Something Rotten in Denmark : Datsun 100A

It might not look dangerous but this car wiped out the dinosaurs.

1975 Datsun 100-A
What is significant about this car is not merely that it exists at all but that it inspired an unheard-of level of loyalty with its customers. Just as it was becoming apparent that buying European was not a guarantee of quality, the Japanese makers were beginning their exploration of exportation.

Their new customers were pleased.  Among those asked if they would replace their car with the a vehicle from the same brand, 73% of Datsun 100A owners said they would.  This figure was the highest recorded until that point, in 1973. What were they pleased with? Conceivably it was the unusual styling. It might seem humorously overworked but I suspect that forty years ago buyers were much less visually aware than they are now which in some way was good.

The 100-A was sold in four-door, two-door (making it a kind of coupé, I suppose) and 3-door hatchback format;  it came with a 1-litre engine and a four speed gearbox. Compared to its European peers the number of features was generous, and included a radio which in those days would be the equivalent of a full mobile ‘phone connectivity, ten speakers and having a 10,000 album memory somewhere in the dashboard.

About the only modern aspect of the 100A’s design was that it was front wheel drive. It weighed 670 kg and this gave it a competitive turn of speed. Classic Motoring have actually written a bit about this car and for them I am thankful for some insight on the mechanical layout: There were struts at the front and an independent rear with coil springs. The brakes were all drums on the lowest spec models but this soon changed to discs. Most importantly the car was £10 cheaper than a Mini.

The car has given rise to seven or eight generations of small Datsun or Nissan and presumably we can view the Micra as its descendent. None of these cars, barring the Micra (2002-2010) are endowed with a tremendously distinct personality and as such are rather hard to write about. But the 100A and its followers were arguably the real reason that firms like Chrysler/Talbot and the BMC Empire dissolved in the decade following the 100A’s appearance.

It would be more satisfying if the 100A had been imbued with a striking technical feature but it was, like the Korean cars now gaining more and more customers, just quite good for a quite good price. I can imagine that relief from cars that wouldn’t start on damp days was more than sufficient to attract buyers most of whom never left the fold. Design can lead the way but marketing and sales can often be the more decisive factor. It’s a pity there isn’t a record of the sales pitch that came with the car as the machine itself is mute as this is where the real interest in this car lies.


Author: richard herriott

I like anchovies. I dislike post-war town planning.

4 thoughts on “Something Rotten in Denmark : Datsun 100A”

  1. I can attempt to speak as a voice from that past, since I remember these cars when they were new, but of course my opinion won’t be that objective. I remember finding the 100A offensive and its cousin, the ridiculous 120A Coupe, even more so. Datsun’s use of costly IRS bemused, since no-one actually spoke well of their road behaviour. If asked to remember one particular feature, my mind zooms in on the hubcaps. But were people that visually naive then? To some degree maybe, but I think it might have been tempered by the expectations that contemporary production techniques allowed us. Even people who knew about design realised that only certain things were technically and economically possible, so expectations were low. But looking at this now, my offense pales compared to some of today’s incoherent and visually decadent bloaters, developed at great expense and aimed at a supposedly visually savvy clientele.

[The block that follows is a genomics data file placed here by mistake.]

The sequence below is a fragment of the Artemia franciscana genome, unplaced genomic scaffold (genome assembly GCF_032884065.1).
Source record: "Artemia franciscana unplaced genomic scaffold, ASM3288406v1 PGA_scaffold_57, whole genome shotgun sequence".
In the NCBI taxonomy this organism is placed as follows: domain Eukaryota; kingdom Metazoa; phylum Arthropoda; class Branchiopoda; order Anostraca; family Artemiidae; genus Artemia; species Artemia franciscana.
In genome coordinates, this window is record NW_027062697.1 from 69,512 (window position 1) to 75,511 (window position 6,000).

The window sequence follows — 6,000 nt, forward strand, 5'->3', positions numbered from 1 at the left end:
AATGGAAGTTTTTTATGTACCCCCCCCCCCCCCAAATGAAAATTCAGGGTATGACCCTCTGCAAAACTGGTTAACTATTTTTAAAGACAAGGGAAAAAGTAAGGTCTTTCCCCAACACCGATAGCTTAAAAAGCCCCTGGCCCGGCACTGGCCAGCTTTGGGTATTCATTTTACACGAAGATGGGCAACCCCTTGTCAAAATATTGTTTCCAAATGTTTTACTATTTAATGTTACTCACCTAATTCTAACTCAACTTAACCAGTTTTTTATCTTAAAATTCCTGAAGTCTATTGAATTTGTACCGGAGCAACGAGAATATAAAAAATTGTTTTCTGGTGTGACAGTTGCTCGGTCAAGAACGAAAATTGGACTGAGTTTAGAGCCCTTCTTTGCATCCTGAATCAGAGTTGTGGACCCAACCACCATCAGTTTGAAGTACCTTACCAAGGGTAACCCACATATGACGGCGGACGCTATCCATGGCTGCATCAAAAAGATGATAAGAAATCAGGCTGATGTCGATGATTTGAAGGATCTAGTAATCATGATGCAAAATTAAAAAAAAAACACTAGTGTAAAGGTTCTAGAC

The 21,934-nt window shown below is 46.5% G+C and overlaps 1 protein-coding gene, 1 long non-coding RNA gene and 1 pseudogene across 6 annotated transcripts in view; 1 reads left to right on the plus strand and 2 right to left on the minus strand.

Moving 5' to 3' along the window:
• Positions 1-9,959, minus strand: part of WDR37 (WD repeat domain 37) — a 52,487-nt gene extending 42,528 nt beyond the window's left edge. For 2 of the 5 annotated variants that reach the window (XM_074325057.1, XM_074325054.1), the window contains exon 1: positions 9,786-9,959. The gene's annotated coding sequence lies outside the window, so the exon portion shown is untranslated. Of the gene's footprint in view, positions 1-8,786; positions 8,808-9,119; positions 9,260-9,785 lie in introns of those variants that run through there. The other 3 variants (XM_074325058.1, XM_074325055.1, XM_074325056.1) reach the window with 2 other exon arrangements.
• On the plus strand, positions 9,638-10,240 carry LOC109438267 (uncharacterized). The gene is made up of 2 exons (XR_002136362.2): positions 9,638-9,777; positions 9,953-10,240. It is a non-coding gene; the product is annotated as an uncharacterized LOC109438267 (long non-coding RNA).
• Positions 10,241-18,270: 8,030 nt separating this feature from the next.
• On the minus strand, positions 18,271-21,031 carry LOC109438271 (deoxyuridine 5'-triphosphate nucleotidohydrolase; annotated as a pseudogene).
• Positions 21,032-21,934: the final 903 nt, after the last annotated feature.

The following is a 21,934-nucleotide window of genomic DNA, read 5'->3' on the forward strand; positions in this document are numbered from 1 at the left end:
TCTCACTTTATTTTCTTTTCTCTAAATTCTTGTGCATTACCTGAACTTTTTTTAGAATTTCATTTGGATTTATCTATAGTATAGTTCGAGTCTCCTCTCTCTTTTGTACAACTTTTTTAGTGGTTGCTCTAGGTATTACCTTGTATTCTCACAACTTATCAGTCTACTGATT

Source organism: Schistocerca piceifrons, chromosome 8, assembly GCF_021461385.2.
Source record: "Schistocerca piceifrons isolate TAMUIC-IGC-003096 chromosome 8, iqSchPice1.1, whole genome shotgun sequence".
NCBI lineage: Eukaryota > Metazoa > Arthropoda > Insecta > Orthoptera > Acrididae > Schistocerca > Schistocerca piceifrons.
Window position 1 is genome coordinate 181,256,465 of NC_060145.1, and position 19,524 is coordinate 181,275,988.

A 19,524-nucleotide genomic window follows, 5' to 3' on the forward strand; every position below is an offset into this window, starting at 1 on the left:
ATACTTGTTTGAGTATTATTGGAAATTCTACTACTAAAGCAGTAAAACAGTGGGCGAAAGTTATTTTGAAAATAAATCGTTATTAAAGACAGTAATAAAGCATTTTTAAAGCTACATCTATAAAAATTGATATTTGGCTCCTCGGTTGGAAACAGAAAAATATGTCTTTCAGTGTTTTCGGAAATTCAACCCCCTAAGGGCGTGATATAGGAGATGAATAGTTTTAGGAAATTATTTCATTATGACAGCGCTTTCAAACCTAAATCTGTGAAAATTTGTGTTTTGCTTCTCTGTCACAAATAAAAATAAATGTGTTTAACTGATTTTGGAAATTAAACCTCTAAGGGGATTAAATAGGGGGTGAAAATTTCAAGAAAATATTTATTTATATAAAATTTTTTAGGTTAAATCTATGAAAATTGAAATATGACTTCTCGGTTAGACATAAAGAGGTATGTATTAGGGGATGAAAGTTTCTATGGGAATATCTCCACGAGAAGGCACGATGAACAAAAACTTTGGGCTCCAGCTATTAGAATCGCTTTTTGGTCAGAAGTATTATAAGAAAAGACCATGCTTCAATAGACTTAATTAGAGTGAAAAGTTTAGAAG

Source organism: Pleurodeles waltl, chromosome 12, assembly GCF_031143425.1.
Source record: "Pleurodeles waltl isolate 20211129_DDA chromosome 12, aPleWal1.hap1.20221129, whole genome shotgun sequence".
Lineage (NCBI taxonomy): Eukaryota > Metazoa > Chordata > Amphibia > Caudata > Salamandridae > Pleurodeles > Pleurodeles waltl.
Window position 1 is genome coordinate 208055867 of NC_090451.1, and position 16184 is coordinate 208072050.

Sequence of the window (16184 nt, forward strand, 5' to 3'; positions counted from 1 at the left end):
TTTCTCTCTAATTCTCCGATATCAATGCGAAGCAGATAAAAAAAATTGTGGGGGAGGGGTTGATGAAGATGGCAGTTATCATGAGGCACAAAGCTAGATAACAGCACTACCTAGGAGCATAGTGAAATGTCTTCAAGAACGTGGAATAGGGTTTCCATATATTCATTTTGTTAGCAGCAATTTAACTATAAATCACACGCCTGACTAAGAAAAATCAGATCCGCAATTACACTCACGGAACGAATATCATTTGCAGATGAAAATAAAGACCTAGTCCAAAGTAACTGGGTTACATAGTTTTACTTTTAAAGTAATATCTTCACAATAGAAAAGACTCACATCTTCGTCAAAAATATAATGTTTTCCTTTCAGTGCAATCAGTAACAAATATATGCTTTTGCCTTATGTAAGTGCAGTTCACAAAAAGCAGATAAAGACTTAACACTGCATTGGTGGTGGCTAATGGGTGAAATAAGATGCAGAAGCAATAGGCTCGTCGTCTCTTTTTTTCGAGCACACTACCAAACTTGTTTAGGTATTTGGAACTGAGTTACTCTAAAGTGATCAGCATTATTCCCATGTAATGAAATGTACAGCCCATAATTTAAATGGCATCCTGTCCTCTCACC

2. As to Datsun’s success – it’s probably simple enough. The Japanese marques satisfied the non-discerning (majority) customer. They provided a semblance of style, lots of standard equipment – which came as costly extras elsewhere, an impressive standard of finish and near-bulletproof reliability – with easy terms. Whether the dealers were any good or not was largely immaterial when the car’s hardly ever darkened their door. Most Datsuns belched out blue smoke within a few years and rotted with an enthusiasm that would have made an Alfasud blush, but those engines just ran and ran. Yes, it was an odd looking little blob at the time and it remains one now. It seems inconceivable that there would be any kind of old-car following for such a car apart from the tearful nostalgia brigade, but maybe the 100A wasn’t all that bad? Unlike its FII replacement…

  3. To answer Richard’s question, Datsun advertised the 100A on price and specification. The proposition was that the Cherry was a small car that comes with everything you’d expect in a bigger car, at a price you can afford. The copy is by today’s standards a little eccentric, at one point describing rival small cars as “looking like vultures had been at them”, so sparsely were they equipped. To this copywriter’s eyes, the agency got the proposition about right. No dancing girls, no fancy backdrops or distracting locations. just the cars, photographed clearly and the facts. Straightforward and easy to decode – a bit like the car itself really.

  4. Apparently the factory used to produce the Nissan Cherry was previously used to develop a Kei Car called the Cony 360, with plans for the latter to even be sold under the Nissan badged at one point. –

    It is strange though Nissan AFAIK never considered developing their own Kei Cars below the Nissan Micra (and Nissan Cherry) apart from the Suzuki-based Nissan Pixo or even considered approaching BMC to build a localized 2-cylinder Kei Car adapted version of the Mini (aka Mini-Mini).

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